Menifee Residents Sought for Riverside County Mounted Posse

If you own a horse and would like to use it to help provide community service, your local mounted Sh...

mounted posseIf you own a horse and would like to use it to help provide community service, your local mounted Sheriff's posse wants you!

Menifee residents are being sought for the Perris Troop of the Riverside County Sheriff's Department Mounted Posse. The volunteer-based organization, which serves Menifee, Perris and surrounding areas, plays an important role in security and public entertainment -- but it needs more members.

Of the eight troops in the county's posse, the Perris Troop is one of the newest and smallest groups. Active for about a year and a half, Troop P has only six qualified riders and is increasingly in demand.

"Right now, we don't have anyone from Menifee," said Shannon Rolland, a media information officer for the Perris Sheriff's station and a member of Troop P. "We have a couple from Romoland. Because Menifee is a horse community, we're appealing to local residents to join us. We're trying to keep the few of us from having to do everything."

It's not that Rolland and the other troop members mind the hard work that goes into a mounted posse. They simply want to make sure they have enough members to efficiently and safely handle all the duties required of them.

In addition to riding their horses in city parades and participating in community events such as Red Ribbon Week, the members of Troop P are expanding their supplemental services to the local Sheriff's deputies. They patrolled the parking lots of Countryside Marketplace almost every weekend during the holiday season, ready to report by radio any problems to the department's motorized units.

"We were all over the place there on Black Friday," Rolland said. "We can see above the cars, which can make us even more effective than a bike patrol. It gives potential criminals something to think about when they see us riding by.

"People were really happy we were there. We also appeared at the Menifee tree lighting ceremony. A lot of people were coming over to see the horses. Some of the riders even took their horses through the In-N-Out drive-through. People thought that was cool."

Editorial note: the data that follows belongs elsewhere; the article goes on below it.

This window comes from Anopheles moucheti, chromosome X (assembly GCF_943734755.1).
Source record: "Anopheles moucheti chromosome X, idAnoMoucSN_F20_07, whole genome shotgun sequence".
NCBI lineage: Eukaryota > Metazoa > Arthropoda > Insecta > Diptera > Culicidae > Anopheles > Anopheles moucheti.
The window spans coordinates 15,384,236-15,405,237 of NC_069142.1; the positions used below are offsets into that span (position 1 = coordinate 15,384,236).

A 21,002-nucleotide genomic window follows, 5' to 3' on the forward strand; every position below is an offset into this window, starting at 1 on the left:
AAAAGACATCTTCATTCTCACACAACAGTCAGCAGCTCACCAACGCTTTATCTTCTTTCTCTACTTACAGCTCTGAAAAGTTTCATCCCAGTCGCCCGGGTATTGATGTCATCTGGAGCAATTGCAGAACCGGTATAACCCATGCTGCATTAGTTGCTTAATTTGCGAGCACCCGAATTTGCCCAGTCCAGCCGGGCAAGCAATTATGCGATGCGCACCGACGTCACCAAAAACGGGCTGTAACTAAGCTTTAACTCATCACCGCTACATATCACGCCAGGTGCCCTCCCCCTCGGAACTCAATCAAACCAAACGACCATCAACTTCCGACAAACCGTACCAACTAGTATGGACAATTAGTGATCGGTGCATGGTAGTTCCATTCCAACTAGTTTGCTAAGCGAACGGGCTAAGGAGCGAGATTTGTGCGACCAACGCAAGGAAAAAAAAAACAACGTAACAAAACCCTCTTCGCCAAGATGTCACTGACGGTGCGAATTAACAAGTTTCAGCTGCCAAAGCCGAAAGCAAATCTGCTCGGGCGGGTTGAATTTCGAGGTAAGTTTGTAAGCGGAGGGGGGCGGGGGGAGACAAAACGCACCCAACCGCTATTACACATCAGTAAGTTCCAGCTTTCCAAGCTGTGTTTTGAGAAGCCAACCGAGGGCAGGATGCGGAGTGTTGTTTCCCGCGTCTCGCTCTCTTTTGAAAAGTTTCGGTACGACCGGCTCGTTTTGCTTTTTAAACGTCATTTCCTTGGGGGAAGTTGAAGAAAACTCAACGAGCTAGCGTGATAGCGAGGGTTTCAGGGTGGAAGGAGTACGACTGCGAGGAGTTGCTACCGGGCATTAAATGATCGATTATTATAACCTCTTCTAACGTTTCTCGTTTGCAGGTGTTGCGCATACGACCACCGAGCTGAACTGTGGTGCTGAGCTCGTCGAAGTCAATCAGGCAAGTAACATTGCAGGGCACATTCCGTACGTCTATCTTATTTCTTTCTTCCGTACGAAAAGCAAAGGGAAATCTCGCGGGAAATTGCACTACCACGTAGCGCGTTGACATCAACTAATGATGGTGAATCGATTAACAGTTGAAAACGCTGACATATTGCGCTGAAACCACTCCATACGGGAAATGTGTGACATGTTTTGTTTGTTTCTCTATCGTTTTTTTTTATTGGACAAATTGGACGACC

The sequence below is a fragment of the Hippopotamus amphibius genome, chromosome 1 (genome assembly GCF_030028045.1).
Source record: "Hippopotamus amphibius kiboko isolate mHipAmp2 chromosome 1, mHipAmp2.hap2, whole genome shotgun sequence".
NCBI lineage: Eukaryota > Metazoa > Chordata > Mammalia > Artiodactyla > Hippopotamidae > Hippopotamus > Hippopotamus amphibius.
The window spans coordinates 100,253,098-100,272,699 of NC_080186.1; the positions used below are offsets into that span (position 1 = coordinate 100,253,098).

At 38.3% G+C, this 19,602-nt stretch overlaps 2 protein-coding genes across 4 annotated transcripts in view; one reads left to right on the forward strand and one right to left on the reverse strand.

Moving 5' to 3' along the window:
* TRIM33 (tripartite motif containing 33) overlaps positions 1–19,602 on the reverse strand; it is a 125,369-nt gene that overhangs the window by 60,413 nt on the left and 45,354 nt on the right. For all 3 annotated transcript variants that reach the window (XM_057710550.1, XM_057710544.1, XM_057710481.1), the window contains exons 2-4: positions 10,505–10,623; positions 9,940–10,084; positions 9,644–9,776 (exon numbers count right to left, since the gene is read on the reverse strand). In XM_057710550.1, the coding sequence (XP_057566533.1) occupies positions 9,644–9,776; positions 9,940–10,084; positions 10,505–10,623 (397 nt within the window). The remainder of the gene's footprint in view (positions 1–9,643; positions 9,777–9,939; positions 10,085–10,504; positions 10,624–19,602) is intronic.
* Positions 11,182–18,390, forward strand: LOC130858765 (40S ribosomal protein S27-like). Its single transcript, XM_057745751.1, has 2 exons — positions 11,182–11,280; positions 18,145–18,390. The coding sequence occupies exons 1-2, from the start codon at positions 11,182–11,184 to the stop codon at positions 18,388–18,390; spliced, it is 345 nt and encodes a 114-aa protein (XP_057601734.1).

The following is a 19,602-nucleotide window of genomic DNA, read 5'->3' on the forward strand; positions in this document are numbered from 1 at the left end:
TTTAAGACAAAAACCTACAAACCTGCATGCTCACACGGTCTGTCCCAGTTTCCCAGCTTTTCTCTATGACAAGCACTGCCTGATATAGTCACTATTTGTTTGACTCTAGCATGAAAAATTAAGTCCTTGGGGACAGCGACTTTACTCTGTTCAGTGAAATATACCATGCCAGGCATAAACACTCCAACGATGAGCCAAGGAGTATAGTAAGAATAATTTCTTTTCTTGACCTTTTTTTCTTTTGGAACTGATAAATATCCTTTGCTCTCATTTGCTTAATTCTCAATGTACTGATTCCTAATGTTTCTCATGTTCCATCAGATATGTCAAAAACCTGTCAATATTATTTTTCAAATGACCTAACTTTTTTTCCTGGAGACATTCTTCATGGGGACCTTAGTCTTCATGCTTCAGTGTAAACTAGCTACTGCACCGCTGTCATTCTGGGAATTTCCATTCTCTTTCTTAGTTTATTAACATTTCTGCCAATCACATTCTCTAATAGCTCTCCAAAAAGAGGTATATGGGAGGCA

Members of the mounted posse also participate in search parties, using their ability to get into rugged terrain not always accessible by patrol cars.

Sgt. Dan Lingo, the Perris Sheriff's Station's representative to Troop P and a participating member of the posse, said tasks such as search and rescue are every bit as important as showcasing the animals and educating residents about horses.

"We want people to know this is not just a touchy-feely thing," Lingo said. "We go to every parade and picnic around, but we do a lot more than that."

The mounted posse is not considered an enforcement unit. Its members are not armed, but they usually are accompanied by a sworn officer and are in close contact with Sheriff's deputies. In essence, they serve as extra eyes and ears for the Sheriff's Department while on patrol.

Their presence also helps put residents at ease with the large but friendly creatures. Even though Menifee could be considered a "horse community," many local residents have rarely or never had the opportunity to interact with the animals in this manner.

"A lot of these people are used to city living, and they haven't had the chance to actually touch a horse," Rolland said. "Then we have a lot of the older folks who love horses but haven't been around them in a while."

There are no public funds available to support these troops, so troops are responsible for raising their own funds in addition to taking care of and transporting